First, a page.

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Some mussels can cope with ocean acidification

Climate change Mussels +4 more

Certain mussel families are more likely than others to survive predicted ocean acidity changes, according to new research from the Cawthron Institute.

Scientists from the New Zealand research centre have revealed preliminary findings from their greenshell mussel ocean acidification breeding trials.

Dr Norman Ragg explained: "We’ve been conducting ambitious breeding trials to determine how the iconic greenshell mussel species will respond to ocean acidification. I’m pleased to report these trials have been remarkably successful.

"Preliminary analysis of our trial data suggests different families have varying resilience to ocean acidification during the fragile early life stages. This means there’s genetic potential within the New Zealand mussel populations to adapt to rapid acidity changes," he added.

Ocean acidification is a worldwide climate change phenomenon. As the level of carbon dioxide in the atmosphere increases, the acidity of seawater around the world is slowly increasing.

Through their trials, Dr Ragg and his team have discovered this pH change makes it difficult for young mussels to grow their hard shells, meaning some juveniles (spat) will not survive the vulnerable first 48 hours of life. However, the breeding trials show some offspring are blessed with a stronger innate resilience, inherited from their parents.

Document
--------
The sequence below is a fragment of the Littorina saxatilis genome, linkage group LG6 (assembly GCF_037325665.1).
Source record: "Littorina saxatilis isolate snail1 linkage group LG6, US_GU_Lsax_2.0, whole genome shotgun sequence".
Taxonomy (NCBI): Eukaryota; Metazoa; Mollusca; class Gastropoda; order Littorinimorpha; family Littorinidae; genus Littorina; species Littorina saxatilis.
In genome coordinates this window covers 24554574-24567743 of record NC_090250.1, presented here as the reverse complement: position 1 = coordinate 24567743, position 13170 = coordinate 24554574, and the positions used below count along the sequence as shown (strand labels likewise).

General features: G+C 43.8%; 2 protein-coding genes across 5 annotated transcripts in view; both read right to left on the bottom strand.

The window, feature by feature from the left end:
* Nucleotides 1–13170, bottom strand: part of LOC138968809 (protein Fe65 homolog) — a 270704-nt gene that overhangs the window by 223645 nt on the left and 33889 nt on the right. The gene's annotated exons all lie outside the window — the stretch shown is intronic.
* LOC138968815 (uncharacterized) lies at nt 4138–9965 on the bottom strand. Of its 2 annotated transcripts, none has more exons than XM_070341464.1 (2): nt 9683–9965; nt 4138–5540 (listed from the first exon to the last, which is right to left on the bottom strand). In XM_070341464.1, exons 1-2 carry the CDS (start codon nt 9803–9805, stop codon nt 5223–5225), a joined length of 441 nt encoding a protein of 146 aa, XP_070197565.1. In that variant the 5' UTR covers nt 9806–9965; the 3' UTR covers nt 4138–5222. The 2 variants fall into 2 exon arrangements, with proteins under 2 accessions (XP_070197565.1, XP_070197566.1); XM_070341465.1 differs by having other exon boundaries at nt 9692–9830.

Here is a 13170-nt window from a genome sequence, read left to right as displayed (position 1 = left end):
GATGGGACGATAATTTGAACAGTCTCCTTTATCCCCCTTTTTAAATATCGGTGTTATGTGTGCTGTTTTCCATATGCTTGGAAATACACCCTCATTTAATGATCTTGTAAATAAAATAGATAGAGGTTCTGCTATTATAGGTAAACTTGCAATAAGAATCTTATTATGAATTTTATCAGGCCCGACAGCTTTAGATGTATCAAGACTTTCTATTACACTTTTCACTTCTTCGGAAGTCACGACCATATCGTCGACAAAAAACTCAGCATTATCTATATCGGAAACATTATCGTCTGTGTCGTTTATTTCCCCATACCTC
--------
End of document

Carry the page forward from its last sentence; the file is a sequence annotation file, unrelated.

Greenshell mussels, parents and spat

© Cawthron Institute

Dr Ragg explained that the research team have also been studying whether the experiences of adult mussels are reflected in the resilience of their babies; interestingly there does appear to be a correlation.

In this study, adults were kept in seawater of varying relative acidity. After months in this environment, scientists induced spawning and monitored the offspring’s growth and survival.

"Results from the parent acidification trials look positive. They suggest adult mussels who experienced relatively acidic seawater have more tolerant offspring than adults without this exposure. This is a major discovery and supports Lamarck’s Theory of Inheritance of Acquired Characteristics," said Dr Ragg.

This research is facilitated by industry partnership and the Cawthron Institute’s comprehensive greenshell mussel breeding programme. Through this programme, scientists could access excellent genetic coverage, studying mussel families from populations sourced from across New Zealand. These families were then carefully reared and harvested by Sanford, providing ideal research material.

The trials are part of the wider Coastal acidification - rate, impacts and management (CARIM) project, which aims to develop ocean acidification knowledge to enhance the protection and management of New Zealand coastal ecosystems.

CARIM is a NIWA-led collaboration, which includes partners Cawthron, University of Auckland, and University of Otago. It’s a 4-year project, funded by New Zealand’s Ministry of Business, Innovation and Employment (MBIE).

Footage of the trials are available here: Strong Mussels, Cultivating coastal acidification resilience.